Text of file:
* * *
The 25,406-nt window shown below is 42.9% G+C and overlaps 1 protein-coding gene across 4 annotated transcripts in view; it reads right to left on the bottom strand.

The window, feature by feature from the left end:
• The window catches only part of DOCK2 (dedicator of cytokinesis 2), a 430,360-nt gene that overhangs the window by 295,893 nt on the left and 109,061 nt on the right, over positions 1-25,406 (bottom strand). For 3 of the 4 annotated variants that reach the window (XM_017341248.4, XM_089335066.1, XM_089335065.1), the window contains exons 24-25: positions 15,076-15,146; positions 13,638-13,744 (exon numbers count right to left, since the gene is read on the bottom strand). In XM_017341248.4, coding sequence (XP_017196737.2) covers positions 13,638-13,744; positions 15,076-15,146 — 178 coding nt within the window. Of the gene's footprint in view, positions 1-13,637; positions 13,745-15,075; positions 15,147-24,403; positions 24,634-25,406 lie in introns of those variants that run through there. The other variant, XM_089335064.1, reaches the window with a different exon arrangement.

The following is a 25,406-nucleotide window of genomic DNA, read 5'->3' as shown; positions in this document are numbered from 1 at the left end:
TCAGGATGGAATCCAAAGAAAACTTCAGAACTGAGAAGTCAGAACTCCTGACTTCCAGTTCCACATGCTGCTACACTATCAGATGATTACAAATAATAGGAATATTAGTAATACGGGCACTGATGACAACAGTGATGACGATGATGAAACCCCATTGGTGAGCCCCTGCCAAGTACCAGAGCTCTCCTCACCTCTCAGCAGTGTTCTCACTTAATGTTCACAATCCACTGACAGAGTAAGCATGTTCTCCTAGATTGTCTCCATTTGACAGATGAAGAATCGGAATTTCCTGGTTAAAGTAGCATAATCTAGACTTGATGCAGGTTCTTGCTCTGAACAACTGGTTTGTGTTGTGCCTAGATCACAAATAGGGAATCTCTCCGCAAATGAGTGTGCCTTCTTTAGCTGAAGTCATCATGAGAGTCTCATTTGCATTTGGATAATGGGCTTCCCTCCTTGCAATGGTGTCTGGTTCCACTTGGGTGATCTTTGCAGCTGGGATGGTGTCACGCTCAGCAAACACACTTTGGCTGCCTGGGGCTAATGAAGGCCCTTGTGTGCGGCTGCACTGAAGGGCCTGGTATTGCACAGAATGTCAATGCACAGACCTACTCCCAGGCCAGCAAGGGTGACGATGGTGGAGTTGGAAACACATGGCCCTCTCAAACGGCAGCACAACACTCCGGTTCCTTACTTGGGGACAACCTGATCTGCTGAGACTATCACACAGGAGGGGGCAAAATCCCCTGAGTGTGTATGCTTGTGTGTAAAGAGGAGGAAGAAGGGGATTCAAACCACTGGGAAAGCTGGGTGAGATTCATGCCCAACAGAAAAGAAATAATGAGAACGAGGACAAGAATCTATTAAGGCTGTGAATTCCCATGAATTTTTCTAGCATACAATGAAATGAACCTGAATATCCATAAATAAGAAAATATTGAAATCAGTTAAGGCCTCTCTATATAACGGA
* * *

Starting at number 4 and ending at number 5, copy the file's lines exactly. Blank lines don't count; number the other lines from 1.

The following is a 25,406-nucleotide window of genomic DNA, read 5'->3' as shown; positions in this document are numbered from 1 at the left end:
TCAGGATGGAATCCAAAGAAAACTTCAGAACTGAGAAGTCAGAACTCCTGACTTCCAGTTCCACATGCTGCTACACTATCAGATGATTACAAATAATAGGAATATTAGTAATACGGGCACTGATGACAACAGTGATGACGATGATGAAACCCCATTGGTGAGCCCCTGCCAAGTACCAGAGCTCTCCTCACCTCTCAGCAGTGTTCTCACTTAATGTTCACAATCCACTGACAGAGTAAGCATGTTCTCCTAGATTGTCTCCATTTGACAGATGAAGAATCGGAATTTCCTGGTTAAAGTAGCATAATCTAGACTTGATGCAGGTTCTTGCTCTGAACAACTGGTTTGTGTTGTGCCTAGATCACAAATAGGGAATCTCTCCGCAAATGAGTGTGCCTTCTTTAGCTGAAGTCATCATGAGAGTCTCATTTGCATTTGGATAATGGGCTTCCCTCCTTGCAATGGTGTCTGGTTCCACTTGGGTGATCTTTGCAGCTGGGATGGTGTCACGCTCAGCAAACACACTTTGGCTGCCTGGGGCTAATGAAGGCCCTTGTGTGCGGCTGCACTGAAGGGCCTGGTATTGCACAGAATGTCAATGCACAGACCTACTCCCAGGCCAGCAAGGGTGACGATGGTGGAGTTGGAAACACATGGCCCTCTCAAACGGCAGCACAACACTCCGGTTCCTTACTTGGGGACAACCTGATCTGCTGAGACTATCACACAGGAGGGGGCAAAATCCCCTGAGTGTGTATGCTTGTGTGTAAAGAGGAGGAAGAAGGGGATTCAAACCACTGGGAAAGCTGGGTGAGATTCATGCCCAACAGAAAAGAAATAATGAGAACGAGGACAAGAATCTATTAAGGCTGTGAATTCCCATGAATTTTTCTAGCATACAATGAAATGAACCTGAATATCCATAAATAAGAAAATATTGAAATCAGTTAAGGCCTCTCTATATAACGGA